Saturday, May 14, 2011

Presidential Handicapping

Now that Huckabee is out of the race, and Romney, Pawlenty and Gingrich are in, it is shaping up to be an interesting contest to unseat Barack Obama. I have not doubt that the Republicans can nominate a candidate that can beat Obama, but will their penchant for establishment types kill their efforts (think Bob Dole in '96)? The big question mark is still Mitch Daniels, IMHO. That he is a threat is indicated by the press his wife is receiving over leaving their marriage and returning. This is clearly a warning to him that his wife will have to pay a high price if he runs, which tells me that the Democrats fear his candidacy.

Of course, one could opine at this point that there is not a single candidate who can win the Republican nomination, but obviously someone will. First, I hope it's not the guy on the right:

And this guy clearly has issues:

If you can watch the last video without gagging or laughing, more power to you. Flip-flopper? Mitt? No way. Romney missed his moment in 2008. He could have run as an experienced businessman who understood the economic mess, instead he went faux-social conservative and people saw right through it, because it didn't fit. There is a life lesson in there.

Meanwhile, many people in the Tea Party love Sarah Palin, but I can't tell if she is running in earnest. I don't think she will be successful if she does. Here's why, running for President is a team sport. Her celebrity style of operation means that she hasn't really built the full team needed for the marathon that is the Presidential campaign. (This is what Obama does have going for him, an experienced and successful campaign team.)

Chris Christie appears sincere in taking himself out of the running. I would love to see him on the ticket as the Veep; watching him smack down Biden in a debate would be pure cotton candy. Not very nutritious but dang, a lot of fun.

Which brings me to the mid-westerners Pawlenty and Daniels. I was horrified at Pawlenty's performance in the South Carolina debate. I just don't get where his base is. Being the governor of a slightly left leaning state is a handicap in the Republican race, because he has taken positions aren't all that Tea Party:
. . . he shows on a softer side on issues like mass transit, education, and the environment (especially global warming). He favored a 75-cent cigarette tax -- he claimed, with the agreement of the Minnesota court system, that it was a "user fee" -- and even advocated a statewide smoking ban. And Pawlenty overrode his normal free-market tendencies to support the importation of price-controlled prescription drugs from Canada.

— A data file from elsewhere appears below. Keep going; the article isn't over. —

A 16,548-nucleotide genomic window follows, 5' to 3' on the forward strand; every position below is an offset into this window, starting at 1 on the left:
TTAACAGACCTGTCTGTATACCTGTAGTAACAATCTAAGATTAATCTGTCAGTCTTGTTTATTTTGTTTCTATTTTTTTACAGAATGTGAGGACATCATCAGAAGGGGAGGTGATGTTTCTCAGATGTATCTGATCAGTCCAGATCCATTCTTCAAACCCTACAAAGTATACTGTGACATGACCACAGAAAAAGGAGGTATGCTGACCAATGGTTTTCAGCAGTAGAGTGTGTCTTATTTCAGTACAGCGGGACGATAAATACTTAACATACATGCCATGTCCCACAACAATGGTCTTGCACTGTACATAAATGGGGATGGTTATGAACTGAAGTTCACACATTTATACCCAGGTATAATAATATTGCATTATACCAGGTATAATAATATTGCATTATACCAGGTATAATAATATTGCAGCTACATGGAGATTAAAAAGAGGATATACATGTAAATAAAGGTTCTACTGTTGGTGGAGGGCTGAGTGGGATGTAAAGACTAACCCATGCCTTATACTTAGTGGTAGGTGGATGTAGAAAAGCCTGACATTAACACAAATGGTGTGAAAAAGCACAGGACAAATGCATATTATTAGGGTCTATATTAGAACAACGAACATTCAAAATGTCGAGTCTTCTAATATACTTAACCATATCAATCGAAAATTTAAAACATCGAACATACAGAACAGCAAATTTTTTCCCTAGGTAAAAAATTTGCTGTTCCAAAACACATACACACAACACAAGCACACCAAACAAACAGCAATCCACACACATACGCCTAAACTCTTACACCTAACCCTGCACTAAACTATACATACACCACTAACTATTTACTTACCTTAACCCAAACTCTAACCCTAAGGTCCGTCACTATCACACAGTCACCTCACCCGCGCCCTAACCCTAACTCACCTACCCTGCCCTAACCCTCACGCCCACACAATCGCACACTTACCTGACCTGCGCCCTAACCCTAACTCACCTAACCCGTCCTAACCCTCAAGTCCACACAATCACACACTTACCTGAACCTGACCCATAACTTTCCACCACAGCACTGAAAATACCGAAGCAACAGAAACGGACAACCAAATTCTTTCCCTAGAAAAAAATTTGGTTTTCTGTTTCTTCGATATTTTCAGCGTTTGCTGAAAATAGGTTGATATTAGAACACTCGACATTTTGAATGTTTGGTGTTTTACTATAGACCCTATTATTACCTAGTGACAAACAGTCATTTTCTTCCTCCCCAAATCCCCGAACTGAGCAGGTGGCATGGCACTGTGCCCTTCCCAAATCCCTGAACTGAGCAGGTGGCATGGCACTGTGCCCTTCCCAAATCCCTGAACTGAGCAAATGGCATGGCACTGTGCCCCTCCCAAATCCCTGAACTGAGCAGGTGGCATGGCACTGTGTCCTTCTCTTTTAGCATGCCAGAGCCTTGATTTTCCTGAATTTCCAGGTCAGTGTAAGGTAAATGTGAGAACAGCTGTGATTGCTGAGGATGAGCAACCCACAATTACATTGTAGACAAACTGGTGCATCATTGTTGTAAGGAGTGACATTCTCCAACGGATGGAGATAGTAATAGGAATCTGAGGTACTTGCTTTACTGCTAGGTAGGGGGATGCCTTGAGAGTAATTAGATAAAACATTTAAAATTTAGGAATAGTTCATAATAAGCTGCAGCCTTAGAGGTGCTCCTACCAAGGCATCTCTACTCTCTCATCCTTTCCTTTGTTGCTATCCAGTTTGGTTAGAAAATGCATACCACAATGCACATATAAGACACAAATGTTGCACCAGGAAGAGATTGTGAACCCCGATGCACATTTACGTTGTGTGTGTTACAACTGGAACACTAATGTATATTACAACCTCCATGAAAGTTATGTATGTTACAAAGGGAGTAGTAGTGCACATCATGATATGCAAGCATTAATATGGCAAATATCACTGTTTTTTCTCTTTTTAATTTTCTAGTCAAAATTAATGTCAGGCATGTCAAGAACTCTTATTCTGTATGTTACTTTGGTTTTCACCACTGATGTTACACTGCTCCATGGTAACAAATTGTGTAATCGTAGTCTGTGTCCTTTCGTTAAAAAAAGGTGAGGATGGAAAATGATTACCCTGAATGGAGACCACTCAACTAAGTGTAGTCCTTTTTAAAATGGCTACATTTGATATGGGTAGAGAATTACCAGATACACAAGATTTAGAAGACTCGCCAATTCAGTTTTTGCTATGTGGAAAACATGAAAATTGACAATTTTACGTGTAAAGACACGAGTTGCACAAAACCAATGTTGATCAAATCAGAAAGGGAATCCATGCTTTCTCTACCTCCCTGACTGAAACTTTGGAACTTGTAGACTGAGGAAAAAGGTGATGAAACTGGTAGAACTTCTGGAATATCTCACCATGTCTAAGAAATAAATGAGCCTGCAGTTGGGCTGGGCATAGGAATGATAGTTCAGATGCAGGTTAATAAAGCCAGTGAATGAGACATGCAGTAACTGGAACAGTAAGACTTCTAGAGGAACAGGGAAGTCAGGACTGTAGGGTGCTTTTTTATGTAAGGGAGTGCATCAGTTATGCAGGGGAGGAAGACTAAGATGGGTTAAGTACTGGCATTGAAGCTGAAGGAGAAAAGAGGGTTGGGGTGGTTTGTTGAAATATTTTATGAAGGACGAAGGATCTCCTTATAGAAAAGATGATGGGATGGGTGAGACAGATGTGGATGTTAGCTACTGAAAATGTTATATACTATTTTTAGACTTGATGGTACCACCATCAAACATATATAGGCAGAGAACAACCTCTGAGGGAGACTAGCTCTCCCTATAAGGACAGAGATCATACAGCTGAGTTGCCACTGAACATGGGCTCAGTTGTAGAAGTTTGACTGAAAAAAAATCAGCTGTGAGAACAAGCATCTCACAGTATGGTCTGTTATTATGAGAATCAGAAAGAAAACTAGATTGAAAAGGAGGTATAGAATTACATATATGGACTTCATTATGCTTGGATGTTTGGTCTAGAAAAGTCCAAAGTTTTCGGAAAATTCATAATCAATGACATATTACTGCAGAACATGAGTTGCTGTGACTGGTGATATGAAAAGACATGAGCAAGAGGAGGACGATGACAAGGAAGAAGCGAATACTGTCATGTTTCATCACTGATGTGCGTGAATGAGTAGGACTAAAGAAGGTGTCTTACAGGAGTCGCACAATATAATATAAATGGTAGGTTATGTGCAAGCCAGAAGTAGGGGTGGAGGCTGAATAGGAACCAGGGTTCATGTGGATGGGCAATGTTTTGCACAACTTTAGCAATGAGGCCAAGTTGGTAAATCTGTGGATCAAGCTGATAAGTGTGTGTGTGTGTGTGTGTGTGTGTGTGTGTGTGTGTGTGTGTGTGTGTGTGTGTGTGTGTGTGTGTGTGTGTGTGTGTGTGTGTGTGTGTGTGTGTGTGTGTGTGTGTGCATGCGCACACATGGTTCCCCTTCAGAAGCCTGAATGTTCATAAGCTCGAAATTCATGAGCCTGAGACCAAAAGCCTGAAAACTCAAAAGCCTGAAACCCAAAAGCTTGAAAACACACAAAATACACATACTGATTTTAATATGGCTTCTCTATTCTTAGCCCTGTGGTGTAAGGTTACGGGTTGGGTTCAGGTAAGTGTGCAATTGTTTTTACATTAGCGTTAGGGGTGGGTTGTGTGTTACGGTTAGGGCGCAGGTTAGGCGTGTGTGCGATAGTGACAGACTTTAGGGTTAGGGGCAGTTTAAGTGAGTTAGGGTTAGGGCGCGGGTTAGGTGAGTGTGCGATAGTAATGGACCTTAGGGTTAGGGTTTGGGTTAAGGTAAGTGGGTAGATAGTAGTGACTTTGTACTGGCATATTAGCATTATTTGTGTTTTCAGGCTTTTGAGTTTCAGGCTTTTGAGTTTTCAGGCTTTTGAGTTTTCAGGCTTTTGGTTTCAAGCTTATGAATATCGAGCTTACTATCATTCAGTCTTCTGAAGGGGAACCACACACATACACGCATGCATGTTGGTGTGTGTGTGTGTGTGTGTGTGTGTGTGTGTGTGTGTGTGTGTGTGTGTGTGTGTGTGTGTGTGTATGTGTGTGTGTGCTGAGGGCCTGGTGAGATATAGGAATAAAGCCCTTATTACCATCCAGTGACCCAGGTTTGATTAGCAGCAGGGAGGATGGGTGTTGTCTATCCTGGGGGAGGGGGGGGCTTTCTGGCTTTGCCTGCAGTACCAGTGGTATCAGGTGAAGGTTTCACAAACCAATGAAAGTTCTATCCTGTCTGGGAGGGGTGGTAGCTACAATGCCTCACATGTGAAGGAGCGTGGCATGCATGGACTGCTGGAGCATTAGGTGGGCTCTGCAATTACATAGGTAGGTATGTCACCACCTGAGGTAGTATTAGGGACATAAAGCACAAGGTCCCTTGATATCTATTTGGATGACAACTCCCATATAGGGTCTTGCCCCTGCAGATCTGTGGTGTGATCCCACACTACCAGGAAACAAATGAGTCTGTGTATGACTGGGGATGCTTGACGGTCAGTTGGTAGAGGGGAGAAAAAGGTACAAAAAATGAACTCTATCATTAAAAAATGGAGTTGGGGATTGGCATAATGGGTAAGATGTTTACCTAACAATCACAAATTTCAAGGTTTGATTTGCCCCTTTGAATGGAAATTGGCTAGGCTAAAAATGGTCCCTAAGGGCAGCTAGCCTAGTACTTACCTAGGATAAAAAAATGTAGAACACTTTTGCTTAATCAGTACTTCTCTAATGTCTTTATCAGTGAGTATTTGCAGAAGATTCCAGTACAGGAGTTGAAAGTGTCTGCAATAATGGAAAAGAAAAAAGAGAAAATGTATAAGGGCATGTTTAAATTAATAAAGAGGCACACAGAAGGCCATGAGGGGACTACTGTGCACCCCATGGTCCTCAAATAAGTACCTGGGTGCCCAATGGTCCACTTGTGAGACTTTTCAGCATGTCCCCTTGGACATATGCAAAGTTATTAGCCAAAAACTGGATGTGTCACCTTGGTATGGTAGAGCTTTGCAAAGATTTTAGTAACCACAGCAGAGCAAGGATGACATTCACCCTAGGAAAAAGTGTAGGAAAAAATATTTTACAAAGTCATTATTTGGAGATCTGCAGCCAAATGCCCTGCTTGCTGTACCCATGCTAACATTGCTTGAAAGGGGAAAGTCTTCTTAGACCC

(As an aside, why is supporting free trade in drugs from Canada not free market? I am all in favor, because it would cause the artificial price controls on drugs in Canada to collapse, ending in effect, a U.S. subsidy of their market.) But after Pawlenty's debate performance and adopting a fake southern drawl, I see the guy in the same light as Romney, not quite certain enough of his own brand to vigorously promote it.

Finally, Daniels has supported ethanol, anathema to me, but maybe not so much to the rest of the party. What might hurt him are the social issues "truce" remarks he has made. We still see a segment of the Republican party for which this is important. Daniels' actual record is of a very socially conservative person, his signing of the Indiana abortion law and defunding Planned Parenthood may insulate him.

I know that Ron Paul and Gary Johnson are more pure in their Libertarian/Tea Party leanings than some other candidates I have discussed. I can't see Ron Paul winning with remarks on bin Laden (a President Paul wouldn't have gone into Pakistan to kill bin Laden). Gary Johnson is not too well known and has been out of politics for awhile.

There you have it. No one is going to be nominated by the Republicans, remember you heard it here first.

1 comment:

  1. B-Daddy: Daniels went off my preferred list after his quip about "not being able to debate Obama about foreign policy." If anything, the winner I want to see coming out of the GOP primary is the one who has focused his/her rhetorical attacks on Obama -- not the other candidates.

    Palin, Cain, Bolton (and Christie, if he changes his mind) are the only ones named as possibilities who meet this standard. And, I disagree about Palin -- she has got a national security adviser from the Reagan and giving serious policy speeches (unheralded by the press).

    Palin and the three gentlemen I name are the only ones I see going toe-to-toe with Obama in any meaningful way. So, I hope the ultimate candidate is one of them.